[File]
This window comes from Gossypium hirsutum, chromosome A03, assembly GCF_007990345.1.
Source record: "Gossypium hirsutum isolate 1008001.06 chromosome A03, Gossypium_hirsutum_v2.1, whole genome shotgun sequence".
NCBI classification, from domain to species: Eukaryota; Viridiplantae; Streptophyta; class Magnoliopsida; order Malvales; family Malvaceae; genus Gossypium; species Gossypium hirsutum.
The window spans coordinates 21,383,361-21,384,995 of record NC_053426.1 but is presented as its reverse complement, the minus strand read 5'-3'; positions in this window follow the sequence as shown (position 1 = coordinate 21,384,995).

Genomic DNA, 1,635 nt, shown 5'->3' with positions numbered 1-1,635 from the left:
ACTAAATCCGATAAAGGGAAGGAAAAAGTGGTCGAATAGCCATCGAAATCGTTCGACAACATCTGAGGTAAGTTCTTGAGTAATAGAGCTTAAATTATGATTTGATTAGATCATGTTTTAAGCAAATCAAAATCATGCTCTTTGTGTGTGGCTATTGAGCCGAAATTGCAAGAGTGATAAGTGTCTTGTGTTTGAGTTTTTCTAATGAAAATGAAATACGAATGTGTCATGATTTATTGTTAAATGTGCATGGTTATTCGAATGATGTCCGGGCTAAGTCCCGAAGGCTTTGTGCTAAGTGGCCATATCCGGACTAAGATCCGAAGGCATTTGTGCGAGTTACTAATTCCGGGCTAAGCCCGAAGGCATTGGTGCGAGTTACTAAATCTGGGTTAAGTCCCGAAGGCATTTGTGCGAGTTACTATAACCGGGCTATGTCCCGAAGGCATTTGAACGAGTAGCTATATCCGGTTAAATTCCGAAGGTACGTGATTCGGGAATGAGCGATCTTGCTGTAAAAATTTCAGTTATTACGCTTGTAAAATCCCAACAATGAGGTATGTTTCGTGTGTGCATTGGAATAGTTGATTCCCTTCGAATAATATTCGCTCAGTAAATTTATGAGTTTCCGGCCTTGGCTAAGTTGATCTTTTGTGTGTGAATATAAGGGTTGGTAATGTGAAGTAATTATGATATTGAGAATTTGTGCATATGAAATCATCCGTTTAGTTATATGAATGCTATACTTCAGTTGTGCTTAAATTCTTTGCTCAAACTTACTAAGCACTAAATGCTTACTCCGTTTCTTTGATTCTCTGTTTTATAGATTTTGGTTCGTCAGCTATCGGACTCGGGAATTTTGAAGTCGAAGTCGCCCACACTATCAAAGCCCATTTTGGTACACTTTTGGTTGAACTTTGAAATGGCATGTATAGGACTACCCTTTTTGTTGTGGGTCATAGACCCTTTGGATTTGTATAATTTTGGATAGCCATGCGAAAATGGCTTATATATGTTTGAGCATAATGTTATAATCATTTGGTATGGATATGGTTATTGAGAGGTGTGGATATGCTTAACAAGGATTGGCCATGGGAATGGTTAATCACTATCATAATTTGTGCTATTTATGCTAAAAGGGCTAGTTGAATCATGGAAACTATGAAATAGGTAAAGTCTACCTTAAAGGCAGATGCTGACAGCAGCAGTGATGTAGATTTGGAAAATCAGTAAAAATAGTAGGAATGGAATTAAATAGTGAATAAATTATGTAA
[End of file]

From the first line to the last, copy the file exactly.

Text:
This window comes from Gossypium hirsutum, chromosome A03, assembly GCF_007990345.1.
Source record: "Gossypium hirsutum isolate 1008001.06 chromosome A03, Gossypium_hirsutum_v2.1, whole genome shotgun sequence".
NCBI classification, from domain to species: Eukaryota; Viridiplantae; Streptophyta; class Magnoliopsida; order Malvales; family Malvaceae; genus Gossypium; species Gossypium hirsutum.
The window spans coordinates 21,383,361-21,384,995 of record NC_053426.1 but is presented as its reverse complement, the minus strand read 5'-3'; positions in this window follow the sequence as shown (position 1 = coordinate 21,384,995).

Genomic DNA, 1,635 nt, shown 5'->3' with positions numbered 1-1,635 from the left:
ACTAAATCCGATAAAGGGAAGGAAAAAGTGGTCGAATAGCCATCGAAATCGTTCGACAACATCTGAGGTAAGTTCTTGAGTAATAGAGCTTAAATTATGATTTGATTAGATCATGTTTTAAGCAAATCAAAATCATGCTCTTTGTGTGTGGCTATTGAGCCGAAATTGCAAGAGTGATAAGTGTCTTGTGTTTGAGTTTTTCTAATGAAAATGAAATACGAATGTGTCATGATTTATTGTTAAATGTGCATGGTTATTCGAATGATGTCCGGGCTAAGTCCCGAAGGCTTTGTGCTAAGTGGCCATATCCGGACTAAGATCCGAAGGCATTTGTGCGAGTTACTAATTCCGGGCTAAGCCCGAAGGCATTGGTGCGAGTTACTAAATCTGGGTTAAGTCCCGAAGGCATTTGTGCGAGTTACTATAACCGGGCTATGTCCCGAAGGCATTTGAACGAGTAGCTATATCCGGTTAAATTCCGAAGGTACGTGATTCGGGAATGAGCGATCTTGCTGTAAAAATTTCAGTTATTACGCTTGTAAAATCCCAACAATGAGGTATGTTTCGTGTGTGCATTGGAATAGTTGATTCCCTTCGAATAATATTCGCTCAGTAAATTTATGAGTTTCCGGCCTTGGCTAAGTTGATCTTTTGTGTGTGAATATAAGGGTTGGTAATGTGAAGTAATTATGATATTGAGAATTTGTGCATATGAAATCATCCGTTTAGTTATATGAATGCTATACTTCAGTTGTGCTTAAATTCTTTGCTCAAACTTACTAAGCACTAAATGCTTACTCCGTTTCTTTGATTCTCTGTTTTATAGATTTTGGTTCGTCAGCTATCGGACTCGGGAATTTTGAAGTCGAAGTCGCCCACACTATCAAAGCCCATTTTGGTACACTTTTGGTTGAACTTTGAAATGGCATGTATAGGACTACCCTTTTTGTTGTGGGTCATAGACCCTTTGGATTTGTATAATTTTGGATAGCCATGCGAAAATGGCTTATATATGTTTGAGCATAATGTTATAATCATTTGGTATGGATATGGTTATTGAGAGGTGTGGATATGCTTAACAAGGATTGGCCATGGGAATGGTTAATCACTATCATAATTTGTGCTATTTATGCTAAAAGGGCTAGTTGAATCATGGAAACTATGAAATAGGTAAAGTCTACCTTAAAGGCAGATGCTGACAGCAGCAGTGATGTAGATTTGGAAAATCAGTAAAAATAGTAGGAATGGAATTAAATAGTGAATAAATTATGTAA